#67 (*) 13.5 0.59 4.00 BA15s S.C. bayonet G 6
#89 13.0 0.59 6.00 BA15s S.C. bayonet G 6
#147 7.00 0.43 2.00 W2.1d wedge T 3 1/4
#159 (* & **) 6.30 0.15 0.34 W2.1d wedge T 3 1/4
# 555 6.30 0.25 0.90 W2.1d wedge T 3 1/4
(#555 blinking)
6.50 0.50 blink W2.1d wedge T 3 1/4
#161 (*) 14.0 0.19 1.00 W2.1x9.5d wedge T 3 1/4
#194 14.0 0.27 2.00 W2.1x9.5d wedge T 3 1/4
#199 12.8 2.25 32.0 BA15s S.C. bayonet S 8
#1073 (*) 12.8 1.80 32.0 BA15s S.C. bayonet S 8
#1156 12.8 2.10 32.0 BA15s S.C. bayonet G6
#906 (*) 13.0 0.69 6.00 W2.1x9.5d wedge T 1 1/2
#912 12.8 1.00 12.0 W2.1x9.5d wedge T 1 1/2
#1251 (*) 28.0 0.23 3.00 BA15s S.C. bayonet G 6
#1683 28.0 1.02 32.0 BA15s S.C. bayonet S 8

(*) Cooler running, recommended for longevity of game.

(**) Recommended for use in pop bumpers.

This #44 bulb draws about 0.25 Amps.

This #47 Bulb draws only about 0.15Amps and is only marginally dimmer.

This #555 bulb draws about 0.25 Amps.

This only slightly less bright #159 bulb only draws about 0.15 Amps.


Form an electrical standpoint; lamps are designed to operate at particular voltage. When the correct voltage is applied to a lamp, the filament consumes electrical current. Typically, the greater the current, the greater the brightness and heat generated.

As stated earlier, automotive lamps are manufactured to handle more physical stress than other lamps. And, when operated on a pinball machine they consume less current; therefore producing less heat than other lamps. This makes some of them a good choice for substitutes to conventional pinball lamps.

Rated Characteristics (OEM specifications)

Lamp Number Voltage Amperage C P Base Bulb
#74 14.0 0.10 0.70 W2.1d wedge T 1 3/4
#161 14.0 0.19 1.00 W2.1x9.5d wedge T 3 1/4
#194 14.0 0.27 2.00 W2.1 x 9.5d wedge T 3 1/4
#906 13.0 0.69 6.00 W2.1 x 9.5d wedge T 1 1/2


Operating Characteristics (while in a pinball machine)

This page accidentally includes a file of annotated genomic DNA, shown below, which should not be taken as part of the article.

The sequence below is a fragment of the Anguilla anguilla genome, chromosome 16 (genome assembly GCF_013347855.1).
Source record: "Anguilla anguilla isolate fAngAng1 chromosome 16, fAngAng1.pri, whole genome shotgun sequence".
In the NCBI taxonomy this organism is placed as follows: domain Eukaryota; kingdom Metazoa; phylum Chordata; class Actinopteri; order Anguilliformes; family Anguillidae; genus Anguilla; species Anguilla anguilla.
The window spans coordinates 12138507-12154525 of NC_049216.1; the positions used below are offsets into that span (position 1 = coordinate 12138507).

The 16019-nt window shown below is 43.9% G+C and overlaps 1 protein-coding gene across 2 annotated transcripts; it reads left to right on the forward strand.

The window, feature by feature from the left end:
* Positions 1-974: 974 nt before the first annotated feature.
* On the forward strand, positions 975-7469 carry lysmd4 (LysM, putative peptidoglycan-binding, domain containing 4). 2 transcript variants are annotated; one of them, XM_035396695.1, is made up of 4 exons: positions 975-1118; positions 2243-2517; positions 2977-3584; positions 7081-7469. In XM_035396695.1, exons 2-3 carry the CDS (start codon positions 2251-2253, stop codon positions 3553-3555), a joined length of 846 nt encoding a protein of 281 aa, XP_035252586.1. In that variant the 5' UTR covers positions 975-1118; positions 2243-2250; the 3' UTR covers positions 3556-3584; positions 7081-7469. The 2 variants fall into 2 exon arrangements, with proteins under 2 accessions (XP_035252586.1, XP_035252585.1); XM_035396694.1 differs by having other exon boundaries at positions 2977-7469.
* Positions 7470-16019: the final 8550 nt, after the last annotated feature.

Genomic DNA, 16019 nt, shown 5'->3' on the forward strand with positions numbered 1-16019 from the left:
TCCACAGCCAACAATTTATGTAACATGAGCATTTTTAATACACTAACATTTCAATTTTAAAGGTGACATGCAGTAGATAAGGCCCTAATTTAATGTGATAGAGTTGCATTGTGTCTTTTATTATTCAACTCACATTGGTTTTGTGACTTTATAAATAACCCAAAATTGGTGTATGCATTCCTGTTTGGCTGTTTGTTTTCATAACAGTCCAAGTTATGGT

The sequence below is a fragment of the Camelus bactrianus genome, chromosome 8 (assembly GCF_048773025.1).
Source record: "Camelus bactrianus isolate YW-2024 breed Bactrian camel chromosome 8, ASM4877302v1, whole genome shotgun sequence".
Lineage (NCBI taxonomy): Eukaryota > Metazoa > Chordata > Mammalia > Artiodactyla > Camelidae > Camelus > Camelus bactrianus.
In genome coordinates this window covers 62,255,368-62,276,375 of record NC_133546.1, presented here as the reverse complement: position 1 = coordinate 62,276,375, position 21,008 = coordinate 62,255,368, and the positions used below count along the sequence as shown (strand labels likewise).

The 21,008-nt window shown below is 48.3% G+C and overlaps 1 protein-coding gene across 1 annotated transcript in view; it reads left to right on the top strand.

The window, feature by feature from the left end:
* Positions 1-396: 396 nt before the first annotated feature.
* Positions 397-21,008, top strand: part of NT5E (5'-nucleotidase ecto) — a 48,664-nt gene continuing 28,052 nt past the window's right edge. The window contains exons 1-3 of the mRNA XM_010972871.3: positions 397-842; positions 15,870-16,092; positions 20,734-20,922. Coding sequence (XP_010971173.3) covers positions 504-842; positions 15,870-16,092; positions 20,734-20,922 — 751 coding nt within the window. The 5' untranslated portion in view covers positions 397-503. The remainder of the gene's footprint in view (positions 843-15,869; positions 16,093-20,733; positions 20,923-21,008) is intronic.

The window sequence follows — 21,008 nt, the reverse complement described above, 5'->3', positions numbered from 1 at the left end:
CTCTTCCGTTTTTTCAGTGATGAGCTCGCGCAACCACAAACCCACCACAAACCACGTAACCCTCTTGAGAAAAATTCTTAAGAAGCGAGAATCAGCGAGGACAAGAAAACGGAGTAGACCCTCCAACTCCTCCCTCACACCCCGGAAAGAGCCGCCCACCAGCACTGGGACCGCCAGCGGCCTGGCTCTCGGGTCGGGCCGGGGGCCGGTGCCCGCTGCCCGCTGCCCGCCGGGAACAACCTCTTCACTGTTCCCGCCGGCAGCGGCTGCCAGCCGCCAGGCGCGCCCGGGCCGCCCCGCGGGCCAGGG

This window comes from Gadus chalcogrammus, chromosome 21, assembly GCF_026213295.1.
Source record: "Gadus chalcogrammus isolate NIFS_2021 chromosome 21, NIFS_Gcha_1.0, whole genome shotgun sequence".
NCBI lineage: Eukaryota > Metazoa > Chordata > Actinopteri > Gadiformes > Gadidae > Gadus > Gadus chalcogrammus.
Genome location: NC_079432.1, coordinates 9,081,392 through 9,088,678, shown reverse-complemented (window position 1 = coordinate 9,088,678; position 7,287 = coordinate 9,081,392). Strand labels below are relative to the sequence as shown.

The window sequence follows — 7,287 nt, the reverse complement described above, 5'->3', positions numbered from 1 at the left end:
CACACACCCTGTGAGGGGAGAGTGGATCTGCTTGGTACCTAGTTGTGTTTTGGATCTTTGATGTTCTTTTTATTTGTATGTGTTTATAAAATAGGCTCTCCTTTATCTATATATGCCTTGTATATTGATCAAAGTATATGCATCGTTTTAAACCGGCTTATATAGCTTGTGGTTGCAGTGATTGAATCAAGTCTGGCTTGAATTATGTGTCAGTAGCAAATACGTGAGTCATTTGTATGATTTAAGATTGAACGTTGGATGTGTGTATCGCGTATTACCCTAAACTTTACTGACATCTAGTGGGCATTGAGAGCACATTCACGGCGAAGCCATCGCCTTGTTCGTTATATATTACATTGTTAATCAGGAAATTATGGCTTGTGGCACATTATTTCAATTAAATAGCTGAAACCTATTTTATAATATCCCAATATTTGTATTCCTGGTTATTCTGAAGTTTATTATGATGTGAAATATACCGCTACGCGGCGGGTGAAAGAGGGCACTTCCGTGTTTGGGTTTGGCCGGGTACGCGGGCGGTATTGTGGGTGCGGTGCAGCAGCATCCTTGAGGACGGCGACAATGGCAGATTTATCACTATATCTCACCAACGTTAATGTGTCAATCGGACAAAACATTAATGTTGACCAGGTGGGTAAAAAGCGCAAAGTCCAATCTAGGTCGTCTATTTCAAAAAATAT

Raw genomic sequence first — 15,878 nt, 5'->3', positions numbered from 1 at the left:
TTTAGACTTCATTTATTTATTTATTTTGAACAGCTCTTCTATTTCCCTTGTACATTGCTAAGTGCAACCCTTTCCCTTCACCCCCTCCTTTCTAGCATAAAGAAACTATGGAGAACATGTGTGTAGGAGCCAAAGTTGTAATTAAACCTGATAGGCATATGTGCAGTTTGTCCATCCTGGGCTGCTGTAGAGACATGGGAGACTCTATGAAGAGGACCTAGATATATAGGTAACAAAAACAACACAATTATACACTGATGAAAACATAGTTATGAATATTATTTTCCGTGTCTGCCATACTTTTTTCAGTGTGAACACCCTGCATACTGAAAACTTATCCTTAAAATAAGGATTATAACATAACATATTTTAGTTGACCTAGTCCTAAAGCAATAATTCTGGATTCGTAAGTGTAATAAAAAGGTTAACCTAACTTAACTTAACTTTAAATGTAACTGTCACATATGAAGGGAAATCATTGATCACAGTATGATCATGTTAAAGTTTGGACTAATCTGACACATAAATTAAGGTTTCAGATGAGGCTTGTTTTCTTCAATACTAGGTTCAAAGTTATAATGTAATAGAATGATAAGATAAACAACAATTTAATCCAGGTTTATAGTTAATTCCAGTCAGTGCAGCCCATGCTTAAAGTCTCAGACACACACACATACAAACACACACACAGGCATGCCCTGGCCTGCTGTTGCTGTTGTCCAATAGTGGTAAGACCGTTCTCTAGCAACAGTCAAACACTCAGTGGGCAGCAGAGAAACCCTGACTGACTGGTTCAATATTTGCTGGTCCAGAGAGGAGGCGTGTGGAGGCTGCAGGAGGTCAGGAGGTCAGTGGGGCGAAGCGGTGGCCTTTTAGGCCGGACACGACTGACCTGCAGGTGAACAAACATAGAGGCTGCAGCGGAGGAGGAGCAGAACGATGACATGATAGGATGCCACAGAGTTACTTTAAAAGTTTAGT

Lamp Number Voltage Amperage C P Base Bulb
#74 6.30 0.45 0.35 W2.1d wedge T 1 3/4
#161 6.30 0.09 0.50 W2.1x9.5d wedge T 3 1/4
#194 6.30 0.12 1.00 W2.1 x 9.5d wedge T 3 1/4
#906 6.30 0.33 3.00 W2.1 x 9.5d wedge T 1 1/2

Though the replacements and substitutes in the two charts (above) produce less light than the original lamps, the difference is not very noticeable. The inverse squared rule of illumination states that a lamp will give off X - amount of light, at X - distance. And that lamp, with the same voltage applied, will give off (1/X) * (1/X) amount of light at 1/2 that distance. For example, you can measure 0.90 CP at 1 foot away from a #44 lamp. At 6 inches the same lamp gives off 1.23 CP. The difference is a minimal 0.33 CP. This is why a #44 and a #47 lamp seem to have similar brightness in a direct side-by-comparison. In fact, the perceived difference is the cast. The #47 lamp will appear to have only a light orange hue when compared to a #44 lamp.

The #47 bulb on the left and the brighter #44 on the right.
(A longer exposure was used to exaggerate the differences in brightness.)

The #159 bulb on the left and the brighter #555 bulb on the right.
(A longer exposure was again used to show the differences in brightness.)


To remove a burned out lamp from the top of the playfield, first you must get to the lamp.

Here is a list of tools commonly used when changing lamps in a pinball machine:

  • Nut Driver Set
  • Standard Screwdriver Set
  • Phillips Screwdriver Set
  • Open End Wrench Set
  • Set of Hemostats
  • ESD safe, temperature-controlled soldering iron with selectable/replaceable tips

(Note: The author strongly recommends hemostats in every pinball repair tool kit!)

Other tools may be needed but here is a helpful hint. An old plunger tip can be useful in the removal and replacement of smaller pinball lamps.

You may have to remove some PF parts/plastics first.

Here is another tip. A 1/4” open-ended ignition wrench is thinner than its standard counterpart. Its thin design helps keep the posts from spinning.

Now we can easily get to the lamps.

Installing / removing lamps from the bottom of the PF may require the removal of even more parts.

There is one more thing; never touch the lamp with your bare fingers. On contact, the oil from your skin will transfer to the lamp and the acidic oil can corrode the electrical connections. This oil will also form a heat sink on the bulb. This “hot spot” will cause early End Of Life (EOL) for your lamp. You don't want to go through all of that work just to change the lamp again do you? If you touch the bulb with bare fingers, wipe it with window cleaner or better still, use isopropyl alcohol.

Lamp sockets may also have to be replaced. You can use the same tools that you used to replace lamps. I don't recommend the use of “socket sticks” I recommend simply replacing the bad or intermittent socket.


When working on a pinball machine, never perform any work - including just changing a light bulb - when the game is powered on.


Unless otherwise noted all: charts, diagrams and pictures courtesy of Pinball Renaissance - TCFPA.

Also unless otherwise noted, all pictures taken with a Sony 3.3 megapixels MVC-CD300 digital still camera set to take fine pitch JPGs in auto/inside/macro mode.